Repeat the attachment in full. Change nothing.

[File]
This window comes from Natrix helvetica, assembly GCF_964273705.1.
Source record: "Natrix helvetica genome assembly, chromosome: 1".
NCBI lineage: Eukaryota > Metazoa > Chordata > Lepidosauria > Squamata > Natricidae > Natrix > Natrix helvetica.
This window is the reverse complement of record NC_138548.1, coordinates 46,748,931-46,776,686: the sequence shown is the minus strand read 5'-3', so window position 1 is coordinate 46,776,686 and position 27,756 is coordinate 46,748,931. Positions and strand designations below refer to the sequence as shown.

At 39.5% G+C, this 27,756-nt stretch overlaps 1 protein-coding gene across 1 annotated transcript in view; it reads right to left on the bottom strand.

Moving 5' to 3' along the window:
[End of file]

This window comes from Natrix helvetica, assembly GCF_964273705.1.
Source record: "Natrix helvetica genome assembly, chromosome: 1".
NCBI lineage: Eukaryota > Metazoa > Chordata > Lepidosauria > Squamata > Natricidae > Natrix > Natrix helvetica.
This window is the reverse complement of record NC_138548.1, coordinates 46,748,931-46,776,686: the sequence shown is the minus strand read 5'-3', so window position 1 is coordinate 46,776,686 and position 27,756 is coordinate 46,748,931. Positions and strand designations below refer to the sequence as shown.

At 39.5% G+C, this 27,756-nt stretch overlaps 1 protein-coding gene across 1 annotated transcript in view; it reads right to left on the bottom strand.

Moving 5' to 3' along the window: